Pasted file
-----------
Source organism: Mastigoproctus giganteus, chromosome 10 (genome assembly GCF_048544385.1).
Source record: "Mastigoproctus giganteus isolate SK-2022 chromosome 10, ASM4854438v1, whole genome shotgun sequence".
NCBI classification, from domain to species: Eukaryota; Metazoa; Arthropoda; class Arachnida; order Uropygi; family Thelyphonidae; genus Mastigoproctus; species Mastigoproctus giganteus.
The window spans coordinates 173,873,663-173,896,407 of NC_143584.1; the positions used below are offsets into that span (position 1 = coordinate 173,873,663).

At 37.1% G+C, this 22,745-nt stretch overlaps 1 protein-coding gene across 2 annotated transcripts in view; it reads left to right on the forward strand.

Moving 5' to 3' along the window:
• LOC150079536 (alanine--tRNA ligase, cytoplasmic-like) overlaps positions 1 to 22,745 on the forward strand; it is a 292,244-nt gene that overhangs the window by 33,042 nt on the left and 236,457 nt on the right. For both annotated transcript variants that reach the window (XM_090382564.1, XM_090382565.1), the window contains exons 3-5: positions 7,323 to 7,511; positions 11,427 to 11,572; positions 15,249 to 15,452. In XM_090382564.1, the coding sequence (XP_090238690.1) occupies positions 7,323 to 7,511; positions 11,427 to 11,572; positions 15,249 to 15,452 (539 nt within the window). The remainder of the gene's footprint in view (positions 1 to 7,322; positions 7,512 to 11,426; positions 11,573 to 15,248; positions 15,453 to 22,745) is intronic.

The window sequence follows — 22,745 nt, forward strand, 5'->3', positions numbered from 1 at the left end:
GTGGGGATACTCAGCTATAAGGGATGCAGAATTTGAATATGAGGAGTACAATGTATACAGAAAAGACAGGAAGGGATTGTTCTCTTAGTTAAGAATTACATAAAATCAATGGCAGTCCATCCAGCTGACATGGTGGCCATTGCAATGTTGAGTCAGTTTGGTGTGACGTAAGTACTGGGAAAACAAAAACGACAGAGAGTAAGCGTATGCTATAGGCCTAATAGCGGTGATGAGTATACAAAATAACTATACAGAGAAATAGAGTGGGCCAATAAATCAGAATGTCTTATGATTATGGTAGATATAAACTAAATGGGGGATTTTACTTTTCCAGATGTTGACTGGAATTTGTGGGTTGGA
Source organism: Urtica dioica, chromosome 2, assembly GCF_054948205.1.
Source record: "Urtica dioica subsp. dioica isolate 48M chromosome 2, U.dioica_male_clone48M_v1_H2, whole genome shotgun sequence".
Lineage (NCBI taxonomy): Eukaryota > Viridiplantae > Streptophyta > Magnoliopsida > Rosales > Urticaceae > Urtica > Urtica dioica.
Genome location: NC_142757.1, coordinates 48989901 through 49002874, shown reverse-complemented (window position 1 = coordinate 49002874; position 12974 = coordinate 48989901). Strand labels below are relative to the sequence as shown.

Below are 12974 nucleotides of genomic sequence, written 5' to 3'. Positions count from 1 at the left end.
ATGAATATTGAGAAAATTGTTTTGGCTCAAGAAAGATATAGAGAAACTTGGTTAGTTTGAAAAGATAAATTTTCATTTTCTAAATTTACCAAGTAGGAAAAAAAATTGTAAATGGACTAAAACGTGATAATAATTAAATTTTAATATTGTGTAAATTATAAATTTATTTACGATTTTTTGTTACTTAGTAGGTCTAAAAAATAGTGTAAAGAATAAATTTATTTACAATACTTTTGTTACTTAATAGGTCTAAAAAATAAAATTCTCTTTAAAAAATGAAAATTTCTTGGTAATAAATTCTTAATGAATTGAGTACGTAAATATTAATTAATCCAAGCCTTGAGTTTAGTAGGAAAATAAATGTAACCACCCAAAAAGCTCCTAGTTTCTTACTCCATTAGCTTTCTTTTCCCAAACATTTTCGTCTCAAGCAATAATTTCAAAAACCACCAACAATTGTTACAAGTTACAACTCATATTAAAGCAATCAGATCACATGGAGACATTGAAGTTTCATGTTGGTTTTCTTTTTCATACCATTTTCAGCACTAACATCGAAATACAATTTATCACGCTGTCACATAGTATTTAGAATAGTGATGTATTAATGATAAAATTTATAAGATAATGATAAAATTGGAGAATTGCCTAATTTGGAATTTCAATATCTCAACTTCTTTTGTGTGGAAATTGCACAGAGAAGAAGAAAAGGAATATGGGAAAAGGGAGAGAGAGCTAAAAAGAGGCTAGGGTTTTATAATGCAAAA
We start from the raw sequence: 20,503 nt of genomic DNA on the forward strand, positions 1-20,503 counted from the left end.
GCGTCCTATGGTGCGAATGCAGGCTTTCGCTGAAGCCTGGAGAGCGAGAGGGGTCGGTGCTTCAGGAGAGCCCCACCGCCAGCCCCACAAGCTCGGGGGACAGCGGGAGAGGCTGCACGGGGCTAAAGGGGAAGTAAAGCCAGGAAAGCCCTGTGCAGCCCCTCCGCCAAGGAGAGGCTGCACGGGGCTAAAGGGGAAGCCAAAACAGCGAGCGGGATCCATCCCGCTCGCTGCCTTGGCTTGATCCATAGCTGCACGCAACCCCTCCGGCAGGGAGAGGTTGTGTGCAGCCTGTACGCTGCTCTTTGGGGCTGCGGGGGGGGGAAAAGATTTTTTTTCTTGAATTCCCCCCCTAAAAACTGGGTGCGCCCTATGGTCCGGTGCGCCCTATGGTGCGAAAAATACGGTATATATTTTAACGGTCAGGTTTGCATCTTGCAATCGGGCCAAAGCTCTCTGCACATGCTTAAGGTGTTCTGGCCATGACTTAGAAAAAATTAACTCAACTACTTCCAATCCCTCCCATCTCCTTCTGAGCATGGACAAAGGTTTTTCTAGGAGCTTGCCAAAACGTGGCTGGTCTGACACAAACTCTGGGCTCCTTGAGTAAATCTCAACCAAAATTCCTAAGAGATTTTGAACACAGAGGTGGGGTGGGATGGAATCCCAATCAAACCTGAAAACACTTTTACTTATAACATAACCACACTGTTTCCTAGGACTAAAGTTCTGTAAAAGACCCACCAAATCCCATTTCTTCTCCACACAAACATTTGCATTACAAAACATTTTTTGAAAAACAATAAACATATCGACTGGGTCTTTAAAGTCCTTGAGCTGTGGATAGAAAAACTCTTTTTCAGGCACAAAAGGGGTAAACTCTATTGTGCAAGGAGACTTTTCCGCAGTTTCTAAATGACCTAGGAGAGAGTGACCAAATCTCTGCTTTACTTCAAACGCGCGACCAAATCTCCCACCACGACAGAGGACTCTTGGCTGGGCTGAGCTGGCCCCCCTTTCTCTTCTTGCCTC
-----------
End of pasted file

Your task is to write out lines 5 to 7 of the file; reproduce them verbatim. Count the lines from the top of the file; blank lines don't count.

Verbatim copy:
At 37.1% G+C, this 22,745-nt stretch overlaps 1 protein-coding gene across 2 annotated transcripts in view; it reads left to right on the forward strand.

Moving 5' to 3' along the window:
• LOC150079536 (alanine--tRNA ligase, cytoplasmic-like) overlaps positions 1 to 22,745 on the forward strand; it is a 292,244-nt gene that overhangs the window by 33,042 nt on the left and 236,457 nt on the right. For both annotated transcript variants that reach the window (XM_090382564.1, XM_090382565.1), the window contains exons 3-5: positions 7,323 to 7,511; positions 11,427 to 11,572; positions 15,249 to 15,452. In XM_090382564.1, the coding sequence (XP_090238690.1) occupies positions 7,323 to 7,511; positions 11,427 to 11,572; positions 15,249 to 15,452 (539 nt within the window). The remainder of the gene's footprint in view (positions 1 to 7,322; positions 7,512 to 11,426; positions 11,573 to 15,248; positions 15,453 to 22,745) is intronic.